35th – UK – Jessica Emmett’s Reflections


Jessica Emmett

Jessica Emmett
VN/Hong Kong Adoptee – UK
Media Arts, Adoption & Comic Artist (Artist if you want it simple =P).

To me the Vietnam War feels distance, just another war I learnt about in school. While I have no doubt that my adoption was the product of the Vietnam War, I feel that my adoption story is framed in the decade that followed.

Let me give some context. My birth mother fled Vietnam (for reasons I don’t know) as a refugee boat person to Hong Kong (HK). I was born in HK in 1982, a good seven years after the fall of Saigon. I was adopted locally at the age of one by a White British expat couple who were working and living in HK. I grow up in HK until I was 16 before moving with my family to the UK in 1998, though not because of the handover.

I have only been to Vietnam once. It was when I was 15 or maybe 16 in 1997. It was on a school trip, for I chose to go back surrounded with friends. We were shown around tourist “war” sites and museums, which held no feeling for me. Even today I feel guilty that I don’t feel more strongly about the Vietnam War. However my trip to Vietnam was not in vain… with my school we volunteered in the Christian Nobel Children’s Foundation orphanage and adjoining school for a week, an experience that will stay with me always.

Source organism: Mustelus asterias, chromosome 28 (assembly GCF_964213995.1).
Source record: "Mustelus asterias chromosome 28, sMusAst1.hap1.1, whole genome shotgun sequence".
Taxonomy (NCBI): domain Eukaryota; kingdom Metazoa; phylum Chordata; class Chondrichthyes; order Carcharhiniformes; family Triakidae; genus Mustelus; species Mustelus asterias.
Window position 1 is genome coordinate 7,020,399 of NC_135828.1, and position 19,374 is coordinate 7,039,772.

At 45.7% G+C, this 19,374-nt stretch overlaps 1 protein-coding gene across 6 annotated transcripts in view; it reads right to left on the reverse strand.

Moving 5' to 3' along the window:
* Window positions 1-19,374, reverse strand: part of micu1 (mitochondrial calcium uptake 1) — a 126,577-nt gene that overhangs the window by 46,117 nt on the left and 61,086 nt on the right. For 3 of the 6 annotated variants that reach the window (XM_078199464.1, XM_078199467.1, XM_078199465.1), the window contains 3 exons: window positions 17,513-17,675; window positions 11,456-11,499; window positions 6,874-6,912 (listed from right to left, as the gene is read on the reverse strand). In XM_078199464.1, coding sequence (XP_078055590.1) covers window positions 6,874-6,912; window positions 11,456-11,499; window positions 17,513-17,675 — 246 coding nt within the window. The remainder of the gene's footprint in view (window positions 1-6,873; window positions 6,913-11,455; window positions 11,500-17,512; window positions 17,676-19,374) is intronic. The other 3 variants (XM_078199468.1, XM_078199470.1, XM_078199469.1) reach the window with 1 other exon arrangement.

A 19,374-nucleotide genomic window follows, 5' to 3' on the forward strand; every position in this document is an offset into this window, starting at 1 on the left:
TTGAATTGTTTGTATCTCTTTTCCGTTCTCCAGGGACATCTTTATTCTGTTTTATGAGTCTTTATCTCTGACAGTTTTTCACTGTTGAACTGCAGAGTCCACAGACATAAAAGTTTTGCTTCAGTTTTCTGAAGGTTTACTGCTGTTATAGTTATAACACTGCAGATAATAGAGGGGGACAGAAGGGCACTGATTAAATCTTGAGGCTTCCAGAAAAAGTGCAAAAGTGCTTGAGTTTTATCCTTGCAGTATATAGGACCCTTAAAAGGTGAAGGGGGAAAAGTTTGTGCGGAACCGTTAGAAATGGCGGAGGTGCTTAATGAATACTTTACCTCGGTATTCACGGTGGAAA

Although I am not the a Babylift adoptee, or born before 1975,  I still feel that I am a bridge between adoptees born of war, and the current younger Vietnamese adoptees. I also know that I’m a pragmatist, and my attuned to adoption is laced with humour and light heartiness, which may also have something to do with may feelings towards war in general. I am currently tracing my roots and I’m open minded to the idea that if I learnt more about my birth parents and why they fled Vietnam, I may feel more connection to the War… but until them I’m ok with that distance.  It doesn’t stop me feeling deeply connected with Vietnam as a country.

While my feelings about the War may differ, what I know and do share is a feeling of connection I have made with other Vietnamese adoptees. With them I feel their pain, happiness, uncertainly… and I am there with them in soul as many fellow adoptees in this moment tread the lands in Vietnam.


Also see Jessica Emmett’s AVI bio.